Want to Be a Leader? Learn to Listen.

Leaders are not defined by their bombastic decision-making, but by the ways in which they pool information to inform their choices.

As Harvard Business Review's Sara Stibitz wrote earlier this week, we tend to evaluate leaders by what they think and how they turn it into action. But Stibitz makes sure to note that the best leaders aren't just birthed into the world with infallible intuition. They know how to learn. Great leaders are not evaluated by what they do, but rather by the ways in which they pool information that inform their choices. A big part of this is being a good listener. Stibitz' article serves as a how-to for honing your leaderly listening skills:


"First, you need the will... And to get over a need to talk or interject, adapt a mindset that will allow you to hear what’s being shared. If you believe you have all the answers, you simply have no reason to listen to others..."

Stibitz' approach begins with a mode of introspection: what do I need to do to become a better listener? What's keeping me back? She then offers a step-by-step approach to building good habits and killing bad ones. You have to prioritize your improvement, remove distractions, focus on body language, control your urges/reactions, and learn to validate/verify.

Check out the full piece linked below to learn more.

Read more at HBR.

Photo credit: Rawpixel / Shutterstock

How to vaccinate the world’s most vulnerable? Build global partnerships.

Pfizer's partnerships strengthen their ability to deliver vaccines in developing countries.

Susan Silbermann, Global President of Pfizer Vaccines, looks on as a health care worker administers a vaccine in Rwanda. Photo: Courtesy of Pfizer.
Sponsored
  • Community healthcare workers face many challenges in their work, including often traveling far distances to see their clients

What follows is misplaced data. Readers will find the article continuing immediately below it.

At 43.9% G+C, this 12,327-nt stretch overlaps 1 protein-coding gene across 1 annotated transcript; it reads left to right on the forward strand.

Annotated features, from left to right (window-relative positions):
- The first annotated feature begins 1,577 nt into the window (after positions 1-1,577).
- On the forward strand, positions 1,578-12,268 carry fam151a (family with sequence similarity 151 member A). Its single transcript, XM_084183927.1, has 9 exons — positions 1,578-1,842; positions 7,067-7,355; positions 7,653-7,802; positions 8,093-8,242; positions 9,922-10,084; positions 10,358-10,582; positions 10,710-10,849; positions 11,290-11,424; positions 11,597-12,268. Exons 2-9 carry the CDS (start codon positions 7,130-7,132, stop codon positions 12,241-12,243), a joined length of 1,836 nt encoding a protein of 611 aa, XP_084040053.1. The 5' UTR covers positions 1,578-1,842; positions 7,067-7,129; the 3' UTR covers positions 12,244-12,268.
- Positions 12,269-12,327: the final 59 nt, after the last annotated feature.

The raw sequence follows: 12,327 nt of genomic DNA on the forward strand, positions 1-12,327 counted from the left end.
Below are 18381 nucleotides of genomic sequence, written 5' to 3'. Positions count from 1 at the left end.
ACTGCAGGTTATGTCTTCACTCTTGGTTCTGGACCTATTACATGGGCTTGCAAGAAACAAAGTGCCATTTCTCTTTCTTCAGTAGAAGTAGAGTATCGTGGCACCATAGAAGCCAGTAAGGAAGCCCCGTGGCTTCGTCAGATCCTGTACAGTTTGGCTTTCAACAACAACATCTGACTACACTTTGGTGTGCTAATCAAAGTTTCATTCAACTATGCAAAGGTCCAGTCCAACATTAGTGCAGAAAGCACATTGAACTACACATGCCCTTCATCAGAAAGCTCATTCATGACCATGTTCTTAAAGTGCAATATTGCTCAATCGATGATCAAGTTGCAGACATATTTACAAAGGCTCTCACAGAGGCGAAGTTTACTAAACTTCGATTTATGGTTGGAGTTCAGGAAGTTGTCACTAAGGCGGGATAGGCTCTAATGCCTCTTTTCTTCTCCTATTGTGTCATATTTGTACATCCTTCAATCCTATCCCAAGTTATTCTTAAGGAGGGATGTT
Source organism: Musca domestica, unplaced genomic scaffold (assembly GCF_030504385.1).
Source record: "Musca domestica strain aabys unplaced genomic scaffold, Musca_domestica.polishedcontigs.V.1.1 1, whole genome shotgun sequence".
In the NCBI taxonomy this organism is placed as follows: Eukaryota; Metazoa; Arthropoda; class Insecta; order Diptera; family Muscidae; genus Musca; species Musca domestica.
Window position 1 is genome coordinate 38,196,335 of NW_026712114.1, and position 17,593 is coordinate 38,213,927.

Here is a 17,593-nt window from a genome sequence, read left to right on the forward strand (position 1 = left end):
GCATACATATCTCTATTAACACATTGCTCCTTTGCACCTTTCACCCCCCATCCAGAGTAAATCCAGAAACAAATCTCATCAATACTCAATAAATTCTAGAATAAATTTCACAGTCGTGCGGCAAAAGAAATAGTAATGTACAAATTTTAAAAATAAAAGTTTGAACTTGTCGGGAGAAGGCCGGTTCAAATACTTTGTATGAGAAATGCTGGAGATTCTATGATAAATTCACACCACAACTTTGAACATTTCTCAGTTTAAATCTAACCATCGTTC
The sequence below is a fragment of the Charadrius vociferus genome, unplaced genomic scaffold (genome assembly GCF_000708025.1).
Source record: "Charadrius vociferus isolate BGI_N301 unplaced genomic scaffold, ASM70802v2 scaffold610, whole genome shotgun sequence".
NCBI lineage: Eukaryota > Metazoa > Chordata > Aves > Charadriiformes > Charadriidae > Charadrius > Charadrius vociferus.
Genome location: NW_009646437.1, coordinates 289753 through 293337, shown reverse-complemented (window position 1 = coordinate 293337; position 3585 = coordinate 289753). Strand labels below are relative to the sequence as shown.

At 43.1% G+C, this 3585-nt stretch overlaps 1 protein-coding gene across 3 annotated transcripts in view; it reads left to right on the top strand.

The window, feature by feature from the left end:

• Pfizer is helping to drive the UN's sustainable development goals through partnerships.
  • Pfizer partnered with AMP and the World Health Organization to develop a training program for healthcare workers.
Keep reading Show less

A new study says alcohol changes how the brain creates memories

A study on flies may hold the key to future addiction treatments.

Scott Barbour/Getty Images
Mind & Brain
  • A new study suggests that drinking alcohol can affect how memories are stored away as good or bad.
  • This may have drastic implications for how addiction is caused and how people recall intoxication.
  • The findings may one day lead to a new form of treatment for those suffering from addiction.
Keep reading Show less

Juice is terrible for children. Why do we keep giving it to them?

A glass of juice has as much sugar, ounce for ounce, as a full-calorie soda. And those vitamins do almost nothing.

Pixabay user Stocksnap
popular

Quick: think back to childhood (if you've reached the scary clown you've gone too far). What did your parents or guardians give you to keep you quiet? If you're anything like most parents, it was juice. But here's the thing: juice is bad for you. 

Keep reading Show less

Heatwaves significantly impact male fertility, says huge study

As the world gets hotter, men may have fewer and fewer viable sperm

Shutterstock
Surprising Science
  • New research on beetles shows that successive exposure to heatwaves reduces male fertility, sometimes to the point of sterility.
  • The research has implications both for how the insect population will sustain itself as well as how human fertility may work on an increasingly hotter Earth.
  • With this and other evidence, it is becoming clear that more common and more extreme heatwaves may be the most dangerous aspect of climate change.
Keep reading Show less